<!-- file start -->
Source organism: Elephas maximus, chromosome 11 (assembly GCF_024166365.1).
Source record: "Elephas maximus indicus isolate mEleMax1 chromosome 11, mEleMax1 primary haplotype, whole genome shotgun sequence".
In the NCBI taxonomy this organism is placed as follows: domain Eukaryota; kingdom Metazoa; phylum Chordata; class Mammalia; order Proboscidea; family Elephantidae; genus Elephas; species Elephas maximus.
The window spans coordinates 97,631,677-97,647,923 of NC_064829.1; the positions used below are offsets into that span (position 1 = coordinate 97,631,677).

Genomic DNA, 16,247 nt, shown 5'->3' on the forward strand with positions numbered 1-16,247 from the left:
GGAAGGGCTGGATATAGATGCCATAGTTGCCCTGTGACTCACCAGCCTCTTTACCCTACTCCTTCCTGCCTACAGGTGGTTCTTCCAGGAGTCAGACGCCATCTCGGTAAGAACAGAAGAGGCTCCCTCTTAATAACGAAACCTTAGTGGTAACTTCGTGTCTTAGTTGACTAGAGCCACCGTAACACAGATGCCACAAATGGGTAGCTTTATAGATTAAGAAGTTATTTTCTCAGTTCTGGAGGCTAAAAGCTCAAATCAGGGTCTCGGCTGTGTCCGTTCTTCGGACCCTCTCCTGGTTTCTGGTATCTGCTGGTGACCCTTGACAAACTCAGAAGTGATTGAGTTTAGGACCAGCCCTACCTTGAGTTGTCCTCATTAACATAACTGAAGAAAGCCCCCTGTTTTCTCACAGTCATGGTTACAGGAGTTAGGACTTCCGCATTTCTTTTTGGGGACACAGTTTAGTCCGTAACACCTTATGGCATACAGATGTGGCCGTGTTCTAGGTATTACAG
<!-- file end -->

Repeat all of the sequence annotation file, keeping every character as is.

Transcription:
Source organism: Elephas maximus, chromosome 11 (assembly GCF_024166365.1).
Source record: "Elephas maximus indicus isolate mEleMax1 chromosome 11, mEleMax1 primary haplotype, whole genome shotgun sequence".
In the NCBI taxonomy this organism is placed as follows: domain Eukaryota; kingdom Metazoa; phylum Chordata; class Mammalia; order Proboscidea; family Elephantidae; genus Elephas; species Elephas maximus.
The window spans coordinates 97,631,677-97,647,923 of NC_064829.1; the positions used below are offsets into that span (position 1 = coordinate 97,631,677).

Genomic DNA, 16,247 nt, shown 5'->3' on the forward strand with positions numbered 1-16,247 from the left:
GGAAGGGCTGGATATAGATGCCATAGTTGCCCTGTGACTCACCAGCCTCTTTACCCTACTCCTTCCTGCCTACAGGTGGTTCTTCCAGGAGTCAGACGCCATCTCGGTAAGAACAGAAGAGGCTCCCTCTTAATAACGAAACCTTAGTGGTAACTTCGTGTCTTAGTTGACTAGAGCCACCGTAACACAGATGCCACAAATGGGTAGCTTTATAGATTAAGAAGTTATTTTCTCAGTTCTGGAGGCTAAAAGCTCAAATCAGGGTCTCGGCTGTGTCCGTTCTTCGGACCCTCTCCTGGTTTCTGGTATCTGCTGGTGACCCTTGACAAACTCAGAAGTGATTGAGTTTAGGACCAGCCCTACCTTGAGTTGTCCTCATTAACATAACTGAAGAAAGCCCCCTGTTTTCTCACAGTCATGGTTACAGGAGTTAGGACTTCCGCATTTCTTTTTGGGGACACAGTTTAGTCCGTAACACCTTATGGCATACAGATGTGGCCGTGTTCTAGGTATTACAG